When the video game crash of 1983 occurred,
it almost sank an industry.
Arcades struggled through (in no small part due to Atari, ironically) but thankfully, Nintendo’s Famicom system came along to save the day. However, the popular misconception seems to be that this was a worldwide phenomenon. This is far from the truth.
Across the pond, in good old Blighty, the emergence of home computers led to a positive gaming boom. While the US market was in turmoil, the UK market was growing stronger and stronger. Leading the way was the Sinclair ZX Spectrum. Affectionately called the Speccy, the computer was a revelation. It sold in droves. Sinclairs mail order department famously couldn’t keep up with demand. Margaret Thatcher even gave one to the Japanese Prime Minister. In an ocean of homegrown computing technology that gave us the likes of the Dragon 32, BBC Micro and the Jupiter Ace, the Spectrum rose above all others, even computers with obviously technical advantages. It’s a phenomenon that continues to this day, with the Vega being released a while back, and a handheld version imminent.
But as with all consoles and computers, the machines are only as good as the games you can play on them, and here is my completely self-indulgent and nostalgia fueled list. I’ve included a few obvious classics, but most of these are lesser-know (and regarded) titles.
My previous choice for ‘favourite Ultimate game ever’ had always been Sabre Wulf. I love that game, but recent playthroughs have forced me to confirm that what Sabre Wulf did, Atic Atac did better. While both are maze games that involve killing things and collecting items, there’s a bit more depth to Ultimates 1983 outing. As with most of Ultimate titles, it looks and sounds amazing, plays like a dream and provides a huge challenge.
The truth about Bruce Lee is that this was brilliant on everything, from the C64 to the Amstrad, Atari 8-bits, MSX, and BBC. While a relatively easy title, weighing in at just 20 screens, the game had playability in spades. It was only a simple platform collect-em-up with fighting elements, but what it did, it did to perfection, on every system it was released on. The Speccy version was the best one though, mainly because it had the nicest loading screen.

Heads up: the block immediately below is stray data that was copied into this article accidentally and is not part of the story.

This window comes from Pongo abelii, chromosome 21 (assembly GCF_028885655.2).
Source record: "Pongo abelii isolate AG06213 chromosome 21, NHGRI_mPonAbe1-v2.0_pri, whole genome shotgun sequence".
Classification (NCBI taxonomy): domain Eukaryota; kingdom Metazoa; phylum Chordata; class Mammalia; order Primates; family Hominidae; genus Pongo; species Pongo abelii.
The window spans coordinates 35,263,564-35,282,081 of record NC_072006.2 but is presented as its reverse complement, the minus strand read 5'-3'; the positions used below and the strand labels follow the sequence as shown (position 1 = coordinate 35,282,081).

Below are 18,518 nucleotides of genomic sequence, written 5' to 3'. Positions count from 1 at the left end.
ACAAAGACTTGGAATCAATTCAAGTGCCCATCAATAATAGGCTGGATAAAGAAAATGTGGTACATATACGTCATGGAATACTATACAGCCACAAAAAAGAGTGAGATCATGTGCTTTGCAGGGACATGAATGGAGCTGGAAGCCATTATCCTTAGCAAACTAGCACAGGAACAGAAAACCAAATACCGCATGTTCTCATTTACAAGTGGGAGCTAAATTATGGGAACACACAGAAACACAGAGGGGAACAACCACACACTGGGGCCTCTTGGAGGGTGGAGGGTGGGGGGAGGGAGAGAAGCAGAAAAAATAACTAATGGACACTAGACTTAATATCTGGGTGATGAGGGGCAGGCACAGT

I said this list would be self-indulgent, right? This was a budget Scramble clone. It doesn’t look great, the sound is sparse, it has one of the most boring loading screens ever, is as playable as Chase H.Q. on the C64, and is bloody hard to boot. This was never going to best Penetrator (the best Scramble clone on the Speccy bar none) but for some unknown reason, I loved it and put hours into this game, and that is all the reason I need to put it on this list.
Incredible Shrinking Fireman
The best description of this would probably be ‘a poor mans Finders Keepers’. While it attempted to ape David Jones brilliant platform/maze game (while adding a toned-down menu system, a-la Spellbound) it looked awful in comparison. And it came out a year later. In truth, this is a wonderfully playable little game once you get past the fact that the items you collect all look the same until you actually pick them up, the jumping is twice as fast as the walking (no doubt copied from Spellbound too) and the enemies are all uninventive and generic. None of these facts are enough to make it a bad game though.
I’ll start this entry with a fun (yet sad) fact. I didn’t complete this until 2005, and only then did I give in and use a Multiface. This is, without a doubt, my favourite platformer on the Spectrum, but it’s absolutely rock hard, despite the fact that you’re given huge amounts of lives. Set to a stringent time limit, you must complete all the tasks your boss has set you, in order, or you’ll get the boot. Literally. Fail to complete the game and your boss will kick you into a bin. Despite its difficulty, and the fact that beyond the first few tasks you’re given no indication of the order you’re supposed to complete them in, I love this game. It has the best loading system on the Spectrum, ever. It has easy controls, it’s playable, it looks great, everything is colourful and brilliantly animated, and the in-game music doesn’t get on your sodding wick after it’s looped around for the 50th time. Sorry… Jet Set who?
The inclusion of a board game here might seem a little odd, but bear with me. While this is one of the most common titles on the Speccy, it’s also one of the best adaptations of the board game on any system. The controls are perfect, it looks as good as a board game adaptation could on an 8-bit computer system with a limited colour palette, and everything was done on a single screen. The challenge function was great too – yes, you could use it to make up words like ‘jozxyqk’, but the amount of new words that have been added to the English language in the intervening 33 years means this function is invaluable. The computer played a mean game too. This remains one of the most playable board game adaptations ever, and I still play this regularly.